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dc.contributor.authorBenert, Robert.-
dc.descriptionTechnical Report-
dc.descriptionSummary: During March and April, 1955, and February and March, 1956, shaped charges were fired into permanently frozen ground, rock, and ice at Fort Churchill, Manitoba, in order to determine the feasibility of using shaped charges to produce a hole in frozen ground that can be loaded with other explosives to form a crater adequate for use as a foxhole. Charges tested were : standard U. S. Army shaped charges M3 (40 lb) , M2A3 (15 lb) , and M2 (10 lb) ; two experimental shaped charges furnished by the Terminal Ballistics Laboratory of Aberdeen Proving Ground, Maryland (20 lb and 5 lb) ; and a 2 and 3/4-oz jet tapper manufactured by Du Pont. The M2, M2A3, and M3 gave holes which met the requirements - 5 ft minimum depth and 2-in minimum diameter, but the M3 is undesirable for the purpose because of weight, extremely loud noise, blast effect, and shrapnel-throwing characteristics. Both experimental charges gave holes that were too small for the purpose, The jet tapper produced too small a hole, but the excellent results for its size suggest that the same method of manufacture should be tried for experimental charges, in order to reduce the weight required.-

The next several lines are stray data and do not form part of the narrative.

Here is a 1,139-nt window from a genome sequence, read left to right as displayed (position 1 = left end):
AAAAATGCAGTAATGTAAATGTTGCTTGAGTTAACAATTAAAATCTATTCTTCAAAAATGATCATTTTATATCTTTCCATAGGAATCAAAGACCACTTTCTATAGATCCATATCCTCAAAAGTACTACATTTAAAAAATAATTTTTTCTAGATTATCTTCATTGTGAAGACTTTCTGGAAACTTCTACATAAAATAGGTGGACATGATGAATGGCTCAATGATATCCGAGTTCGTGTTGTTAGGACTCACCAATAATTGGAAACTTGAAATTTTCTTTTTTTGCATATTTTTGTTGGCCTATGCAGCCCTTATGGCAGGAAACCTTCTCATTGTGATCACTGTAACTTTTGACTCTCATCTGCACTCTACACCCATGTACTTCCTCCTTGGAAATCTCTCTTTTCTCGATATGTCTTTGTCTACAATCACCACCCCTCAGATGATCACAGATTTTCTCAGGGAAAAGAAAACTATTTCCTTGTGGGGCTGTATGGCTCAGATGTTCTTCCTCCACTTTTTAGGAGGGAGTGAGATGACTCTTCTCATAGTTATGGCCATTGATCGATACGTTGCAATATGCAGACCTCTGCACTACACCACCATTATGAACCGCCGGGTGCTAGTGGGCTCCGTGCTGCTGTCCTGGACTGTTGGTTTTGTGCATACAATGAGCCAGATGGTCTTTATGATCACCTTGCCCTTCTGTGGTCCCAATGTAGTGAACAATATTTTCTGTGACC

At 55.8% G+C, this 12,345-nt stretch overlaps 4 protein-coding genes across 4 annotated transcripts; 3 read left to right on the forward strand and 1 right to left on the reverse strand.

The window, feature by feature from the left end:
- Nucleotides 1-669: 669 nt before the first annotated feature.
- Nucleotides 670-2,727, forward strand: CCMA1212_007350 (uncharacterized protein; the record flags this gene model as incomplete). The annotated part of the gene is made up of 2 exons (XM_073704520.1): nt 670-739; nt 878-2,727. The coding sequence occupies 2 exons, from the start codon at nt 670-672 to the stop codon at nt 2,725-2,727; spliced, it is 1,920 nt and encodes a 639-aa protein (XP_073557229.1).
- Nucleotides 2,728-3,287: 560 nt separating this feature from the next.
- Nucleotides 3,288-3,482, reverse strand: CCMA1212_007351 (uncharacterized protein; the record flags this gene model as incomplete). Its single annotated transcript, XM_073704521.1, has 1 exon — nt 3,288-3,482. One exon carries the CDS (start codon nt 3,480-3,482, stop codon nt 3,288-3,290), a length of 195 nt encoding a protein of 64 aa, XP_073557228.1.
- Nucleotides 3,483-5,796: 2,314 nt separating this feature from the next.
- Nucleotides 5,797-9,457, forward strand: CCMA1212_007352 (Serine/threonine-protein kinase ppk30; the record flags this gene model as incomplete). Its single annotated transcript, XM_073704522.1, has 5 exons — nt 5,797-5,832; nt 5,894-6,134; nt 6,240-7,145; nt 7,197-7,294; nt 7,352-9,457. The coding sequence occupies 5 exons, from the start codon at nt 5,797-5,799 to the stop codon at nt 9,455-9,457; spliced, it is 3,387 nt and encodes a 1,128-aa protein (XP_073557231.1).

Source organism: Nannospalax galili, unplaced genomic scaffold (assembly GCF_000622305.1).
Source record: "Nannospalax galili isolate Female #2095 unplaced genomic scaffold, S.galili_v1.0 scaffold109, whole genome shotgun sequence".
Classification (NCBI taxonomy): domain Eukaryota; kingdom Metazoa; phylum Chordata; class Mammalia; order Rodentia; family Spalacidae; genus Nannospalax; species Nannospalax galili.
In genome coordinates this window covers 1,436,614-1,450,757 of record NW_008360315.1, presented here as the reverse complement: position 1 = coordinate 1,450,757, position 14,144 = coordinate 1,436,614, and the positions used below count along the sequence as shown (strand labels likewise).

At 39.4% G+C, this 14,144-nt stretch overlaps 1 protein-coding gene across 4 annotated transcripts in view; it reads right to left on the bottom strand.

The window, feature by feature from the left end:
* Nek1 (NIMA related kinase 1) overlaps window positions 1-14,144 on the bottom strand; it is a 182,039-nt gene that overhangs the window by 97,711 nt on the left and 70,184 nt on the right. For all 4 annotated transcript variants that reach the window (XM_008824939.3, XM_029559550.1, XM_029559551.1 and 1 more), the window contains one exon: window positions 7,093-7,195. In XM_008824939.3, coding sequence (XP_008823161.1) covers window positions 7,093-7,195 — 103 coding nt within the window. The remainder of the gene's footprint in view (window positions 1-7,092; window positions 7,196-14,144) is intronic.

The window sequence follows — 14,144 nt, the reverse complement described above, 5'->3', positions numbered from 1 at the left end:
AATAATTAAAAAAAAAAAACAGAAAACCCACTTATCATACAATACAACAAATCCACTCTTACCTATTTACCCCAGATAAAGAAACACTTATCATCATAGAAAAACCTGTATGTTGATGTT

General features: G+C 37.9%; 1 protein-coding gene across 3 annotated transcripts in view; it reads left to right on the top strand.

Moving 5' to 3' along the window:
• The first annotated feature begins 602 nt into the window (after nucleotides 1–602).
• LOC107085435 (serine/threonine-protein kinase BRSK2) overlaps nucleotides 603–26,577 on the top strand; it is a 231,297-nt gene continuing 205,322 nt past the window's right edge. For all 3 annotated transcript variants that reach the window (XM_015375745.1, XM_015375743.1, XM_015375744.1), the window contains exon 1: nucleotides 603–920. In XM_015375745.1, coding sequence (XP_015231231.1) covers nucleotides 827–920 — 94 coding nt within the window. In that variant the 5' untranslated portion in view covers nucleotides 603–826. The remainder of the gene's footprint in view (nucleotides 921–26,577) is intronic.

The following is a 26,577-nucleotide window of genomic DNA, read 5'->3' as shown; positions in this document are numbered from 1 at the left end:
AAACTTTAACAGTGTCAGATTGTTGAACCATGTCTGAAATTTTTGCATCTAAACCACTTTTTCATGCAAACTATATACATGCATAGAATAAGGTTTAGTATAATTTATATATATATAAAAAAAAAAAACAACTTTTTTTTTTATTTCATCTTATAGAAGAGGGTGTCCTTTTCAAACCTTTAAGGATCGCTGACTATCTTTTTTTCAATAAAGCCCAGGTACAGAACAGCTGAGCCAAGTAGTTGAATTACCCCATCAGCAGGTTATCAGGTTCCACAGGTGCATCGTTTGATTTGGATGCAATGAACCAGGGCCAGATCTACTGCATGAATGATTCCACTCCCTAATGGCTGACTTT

dc.publisherU.S. Army Snow, Ice, and Permafrost Research Establishment.-
dc.publisherEngineer Research and Development Center (U.S.)-
dc.relation.ispartofseriesSIPRE report ; 45.-
dc.rightsApproved for public release; distribution is unlimited.-
dc.sourceThis Digital Resource was created from scans of the Print Resource-
dc.subjectFrozen ground-
dc.subjectFrozen ground mechanics-
dc.subjectFrozen soils-
dc.subjectExplosion effects-
dc.subjectBlast effects-
dc.subjectPenetration tests-
dc.subjectShaped charges-
dc.titlePenetration of shaped charges into frozen ground-
Appears in Collections:Technical Report

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